But let’s proceed in order! The main body of milk fat (around 98 percent) is represented by triglycerides (triacylglycerols), which consist of one glycerol molecule and three fatty acid molecules (they may be identical or different). Fat is located in milk, in balls of fat (droplets), which are distributed in the water phase in the form of emulsion. It is produced in cells of the mammary gland. When fat exits the mammary gland cell, it covers itself with a membrane that contains many phospholipids and proteins. According to size, the balls of fat fall into three groups: small, with a diameter up to 1 micron, mid-size, with a diameter between 3 and 5 microns, and large, with a diameter between 8 and 10 microns. 70 to 90 percent of balls of fat in cow’s and also human’s milk belong to the first group. They are smaller than 1 micron and their size is the same as the balls that formed during homogenization. In fact, during homogenization larger balls break-up the smaller ones with a special procedure. Thus, the total surface of the balls (i.e. the surface through which enzymes, which break down fat cells, can affect fat during digestion) increases. The surface of the newly formed balls is covered by casein micelles and submicelles, and in a smaller extent by serum proteins. These substances would, as argued by the article published in your magazine, actually protect the balls of fat from the effect of the so called lipolytic enzymes, i.e. enzymes that break down fat, if it wasn’t for acid-sensitive caseins (low pH values) losing their electric charge (and also stability) in the stomach area. This is why they are easily accessible to digestive enzymes and thus easy to break down (and not the other way round!). Once caseins, which »protect« the droplets of fat, are broken down, the droplet of fat is not protected anymore from enzymes that break down fat. Based on these findings, scientific articles cite that homogenized fat is more easily digestible than non-homogenized.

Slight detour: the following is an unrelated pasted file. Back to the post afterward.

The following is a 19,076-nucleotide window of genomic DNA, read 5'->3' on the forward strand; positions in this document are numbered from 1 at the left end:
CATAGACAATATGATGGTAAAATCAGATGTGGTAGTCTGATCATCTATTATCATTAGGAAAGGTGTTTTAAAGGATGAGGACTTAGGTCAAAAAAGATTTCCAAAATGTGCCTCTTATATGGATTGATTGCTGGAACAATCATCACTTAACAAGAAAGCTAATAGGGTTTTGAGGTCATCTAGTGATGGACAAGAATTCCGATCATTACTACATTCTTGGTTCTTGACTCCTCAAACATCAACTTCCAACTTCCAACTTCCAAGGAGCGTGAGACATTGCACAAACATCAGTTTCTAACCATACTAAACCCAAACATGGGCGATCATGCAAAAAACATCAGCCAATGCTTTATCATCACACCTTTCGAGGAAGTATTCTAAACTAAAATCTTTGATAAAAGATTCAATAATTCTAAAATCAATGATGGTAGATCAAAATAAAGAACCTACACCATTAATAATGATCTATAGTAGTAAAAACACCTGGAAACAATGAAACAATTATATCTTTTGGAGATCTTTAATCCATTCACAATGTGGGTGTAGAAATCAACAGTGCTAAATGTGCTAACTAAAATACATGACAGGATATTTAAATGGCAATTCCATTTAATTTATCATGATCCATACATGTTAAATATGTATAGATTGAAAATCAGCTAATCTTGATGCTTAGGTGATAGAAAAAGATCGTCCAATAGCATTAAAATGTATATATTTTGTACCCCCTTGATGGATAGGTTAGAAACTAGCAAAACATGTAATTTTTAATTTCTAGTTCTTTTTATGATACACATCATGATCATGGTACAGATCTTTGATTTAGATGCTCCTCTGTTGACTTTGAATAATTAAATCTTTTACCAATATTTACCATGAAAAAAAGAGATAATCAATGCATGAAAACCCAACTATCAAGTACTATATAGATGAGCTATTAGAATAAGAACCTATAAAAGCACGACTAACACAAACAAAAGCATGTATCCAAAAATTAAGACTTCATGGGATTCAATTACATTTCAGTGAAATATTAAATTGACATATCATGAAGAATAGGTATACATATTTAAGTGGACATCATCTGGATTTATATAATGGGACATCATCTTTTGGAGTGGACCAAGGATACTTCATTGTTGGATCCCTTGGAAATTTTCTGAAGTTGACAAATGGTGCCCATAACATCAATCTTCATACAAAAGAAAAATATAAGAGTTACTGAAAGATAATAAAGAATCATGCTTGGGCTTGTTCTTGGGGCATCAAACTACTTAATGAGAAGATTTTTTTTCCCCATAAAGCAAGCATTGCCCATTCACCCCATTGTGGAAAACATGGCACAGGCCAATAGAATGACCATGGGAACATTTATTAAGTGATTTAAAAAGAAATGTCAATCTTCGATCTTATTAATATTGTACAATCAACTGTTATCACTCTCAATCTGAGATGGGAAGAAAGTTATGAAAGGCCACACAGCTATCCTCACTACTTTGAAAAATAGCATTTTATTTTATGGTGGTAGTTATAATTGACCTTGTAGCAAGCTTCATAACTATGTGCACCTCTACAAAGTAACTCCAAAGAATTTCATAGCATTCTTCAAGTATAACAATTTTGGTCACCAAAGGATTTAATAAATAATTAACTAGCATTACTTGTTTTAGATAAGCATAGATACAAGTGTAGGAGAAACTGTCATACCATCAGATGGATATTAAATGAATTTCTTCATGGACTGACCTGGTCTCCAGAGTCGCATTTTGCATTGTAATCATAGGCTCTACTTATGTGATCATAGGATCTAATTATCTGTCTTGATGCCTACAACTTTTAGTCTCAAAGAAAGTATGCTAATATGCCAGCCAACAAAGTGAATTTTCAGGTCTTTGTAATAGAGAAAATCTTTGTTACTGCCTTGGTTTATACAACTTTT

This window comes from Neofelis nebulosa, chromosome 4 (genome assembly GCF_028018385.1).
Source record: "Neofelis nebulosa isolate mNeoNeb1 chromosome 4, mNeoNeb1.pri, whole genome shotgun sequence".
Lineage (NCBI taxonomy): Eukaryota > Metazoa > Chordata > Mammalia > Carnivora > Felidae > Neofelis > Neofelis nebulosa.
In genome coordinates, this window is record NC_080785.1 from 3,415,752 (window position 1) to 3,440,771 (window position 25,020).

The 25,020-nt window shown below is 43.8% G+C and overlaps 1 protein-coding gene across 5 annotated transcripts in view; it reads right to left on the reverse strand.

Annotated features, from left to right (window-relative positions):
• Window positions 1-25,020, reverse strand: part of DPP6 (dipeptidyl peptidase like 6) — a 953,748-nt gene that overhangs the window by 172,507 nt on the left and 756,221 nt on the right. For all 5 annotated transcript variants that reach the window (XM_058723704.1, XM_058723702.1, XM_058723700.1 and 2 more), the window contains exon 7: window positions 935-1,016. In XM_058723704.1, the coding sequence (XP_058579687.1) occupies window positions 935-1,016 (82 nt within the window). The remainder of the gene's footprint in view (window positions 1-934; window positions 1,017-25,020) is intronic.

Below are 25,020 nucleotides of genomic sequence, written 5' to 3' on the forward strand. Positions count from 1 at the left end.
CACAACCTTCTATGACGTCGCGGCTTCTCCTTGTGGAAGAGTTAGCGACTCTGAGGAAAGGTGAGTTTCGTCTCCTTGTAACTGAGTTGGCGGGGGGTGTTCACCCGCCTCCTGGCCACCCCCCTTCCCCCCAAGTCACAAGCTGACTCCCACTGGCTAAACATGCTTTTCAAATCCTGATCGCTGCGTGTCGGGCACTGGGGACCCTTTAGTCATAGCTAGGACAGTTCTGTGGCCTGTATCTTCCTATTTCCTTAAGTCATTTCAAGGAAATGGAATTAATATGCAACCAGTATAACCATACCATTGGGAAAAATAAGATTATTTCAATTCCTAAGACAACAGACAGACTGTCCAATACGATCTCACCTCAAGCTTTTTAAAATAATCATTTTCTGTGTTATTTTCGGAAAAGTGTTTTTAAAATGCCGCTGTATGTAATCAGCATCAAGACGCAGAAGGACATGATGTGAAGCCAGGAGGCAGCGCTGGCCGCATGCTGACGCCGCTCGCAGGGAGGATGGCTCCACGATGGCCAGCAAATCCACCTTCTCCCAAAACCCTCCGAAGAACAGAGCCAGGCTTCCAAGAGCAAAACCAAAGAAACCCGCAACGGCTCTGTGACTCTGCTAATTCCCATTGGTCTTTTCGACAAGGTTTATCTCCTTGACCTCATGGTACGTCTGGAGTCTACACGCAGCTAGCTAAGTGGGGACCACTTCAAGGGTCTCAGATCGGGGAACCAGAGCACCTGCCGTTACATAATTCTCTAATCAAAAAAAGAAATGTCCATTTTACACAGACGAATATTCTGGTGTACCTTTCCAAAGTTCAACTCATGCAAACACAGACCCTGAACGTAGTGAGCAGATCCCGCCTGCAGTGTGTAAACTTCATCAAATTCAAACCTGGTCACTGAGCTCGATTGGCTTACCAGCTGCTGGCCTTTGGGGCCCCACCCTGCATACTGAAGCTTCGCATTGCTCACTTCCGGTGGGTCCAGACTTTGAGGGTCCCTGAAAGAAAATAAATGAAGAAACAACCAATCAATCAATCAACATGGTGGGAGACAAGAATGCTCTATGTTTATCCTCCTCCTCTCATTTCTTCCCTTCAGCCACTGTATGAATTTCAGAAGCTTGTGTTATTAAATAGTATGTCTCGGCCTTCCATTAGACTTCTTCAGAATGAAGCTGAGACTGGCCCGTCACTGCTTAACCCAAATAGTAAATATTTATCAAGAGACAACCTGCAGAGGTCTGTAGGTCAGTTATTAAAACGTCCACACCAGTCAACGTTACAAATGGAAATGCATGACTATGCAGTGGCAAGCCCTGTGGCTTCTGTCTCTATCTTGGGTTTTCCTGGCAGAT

After this simplified explanation, I will try to explain in the following text why balls of fat, even though very small, cannot »jump« through the intestinal wall and then stick to the walls of the circulatory system.